To answer part of our first question about whether early‐life ecological conditions affect early‐life social environment, we measured the amount of social care an individual received as a pup and the social rank of their parents. The amount of escorting (social care) a mongoose pup receives has been shown to affect its condition and survival during development and later‐life reproduction (Gilchrist, Otali, & Mwanguhya, 2004; Hodge, 2005). Similarly, parental social rank has been shown to influence individuals’ access to resources and growth in early‐life, and reproduction in later‐life in other systems (Altmann & Alberts, 2005; Charpentier, Tung, Altmann, & Alberts, 2008; Huchard et al., 2013). We measured the amount of escorting received by a pup as the proportion of group visits they were observed being escorted by an adult during the escorting period. Pups were defined as being escorted if they were within 30 cm of the same adult for more than 50% of the group visit (Gilchrist, 2004; Sanderson et al., 2014). Social dominance increases with age in banded mongooses (e.g., Cant, Nichols, Johnstone, & Hodge, 2014; Nichols et al., 2010) and so parental rank was measured as the parent's age‐rank within the group on the day of an individual's birth.

2.3. Statistical analyses

2.3.1. Effects of ecological conditions on invertebrate prey abundance and diversity

Prior to our main analyses, we explored the ecological relevance of our rainfall measures. To do this, we fitted models predicting invertebrate prey abundance and species diversity in each monthly pitfall trap transect. In these models, we included the following fixed effects: the total rainfall in the past 30 days to test for shorter‐term rainfall effects, the mean and standard deviation of the monthly rainfall in the past 12 months to test for longer‐term rainfall effects and the quadratic terms of this mean and standard deviation to test for any nonlinear effects. We included collection month as a random intercept. The abundance data were overdispersed but not zero‐inflated so we also included an observation‐level random effect in the abundance model and fitted it using a Poisson log‐normal error structure and log link function (Harrison, 2014). The diversity model was fitted using a normal error structure and its residuals checked to ensure they were normally distributed with a homogeneous variance.

2.3.2. Effects of early‐life ecological conditions on banded mongooses

Mirroring our research questions, we conducted our analyses of the effect of early‐life ecological conditions in two stages: (1) effects during early‐life and (2) lifetime fitness effects, fitting our models to males and females separately. Banded mongooses are fully grown and reach sexual maturity between the ages of 1 and 2 years (zone ii in Figure 2; Cant et al., 2016). Therefore, in stage 2 of our analyses, we only included individuals who had survived to 2 years old to ensure we only included fully developed individuals (zone iii in Figure 2). Table 1 lists the models we fitted in each stage and details how the response variable in each model was measured, the sample sizes used, the random effects included and the models’ error structure and link functions. In all models, we fitted the mean and standard deviation of the monthly rainfall in an individual's first year of life as fixed effects. To test for the possibility of a life‐history trade‐off between survival and reproduction, our models of lifespan also included whether an individual had successfully reproduced in their lifetime (0/1) and the interaction between this and the first‐year rainfall variables. Our model of adult mass also included an individual's age as a control variable, while our model predicting the amount of social care received as a pup also included the ratio of adults (potential escorts) to pups in the group as a control variable. Banded mongoose reproduction is synchronized within groups, but not between groups, and in our equatorial study population reproduction occurs all year round. Consequently, population‐wide cohort effects, which can lead to spurious findings in the analysis of life‐history traits (Grosbois et al., 2008; Murray, 2006), are not expected in this system. Within‐group reproductive synchrony does form cohorts of individuals born in the same communal litter who all experience the same early‐life ecological conditions, and we controlled for this in stage 1 of our analysis by including breeding attempt as a random effect in our models (Table 1). It was not necessary to control for within‐group cohort effects in stage 2 of our analyses because the high mortality rate in our population (e.g., 57% mortality between 1 and 3 months old, Hodge et al., 2009; see full survival curve in Cant et al., 2016) meant that individuals included in these analyses were almost entirely from unique breeding attempts.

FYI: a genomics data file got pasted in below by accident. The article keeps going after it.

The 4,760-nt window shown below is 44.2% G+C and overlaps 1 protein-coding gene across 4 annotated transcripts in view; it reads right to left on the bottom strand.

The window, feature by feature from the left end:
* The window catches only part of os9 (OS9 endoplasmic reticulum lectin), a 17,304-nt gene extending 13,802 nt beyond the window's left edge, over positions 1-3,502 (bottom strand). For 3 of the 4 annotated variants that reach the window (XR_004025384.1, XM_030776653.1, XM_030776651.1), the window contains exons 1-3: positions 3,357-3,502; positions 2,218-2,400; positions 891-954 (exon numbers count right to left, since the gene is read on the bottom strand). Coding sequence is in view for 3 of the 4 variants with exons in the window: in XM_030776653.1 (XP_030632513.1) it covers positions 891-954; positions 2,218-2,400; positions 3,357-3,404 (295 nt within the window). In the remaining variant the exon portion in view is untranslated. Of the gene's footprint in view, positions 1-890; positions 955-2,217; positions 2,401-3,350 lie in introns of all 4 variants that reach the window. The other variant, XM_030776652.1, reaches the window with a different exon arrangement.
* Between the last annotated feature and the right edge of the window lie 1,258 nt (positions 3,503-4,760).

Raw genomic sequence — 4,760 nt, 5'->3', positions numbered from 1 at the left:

Table 1

Details of the models fitted in each stage of our analyses. Samples sizes are shown for males (M) and females (F) as models were fitted separately to data from each sex. All models included the mean and standard deviation of the monthly rainfall in an ...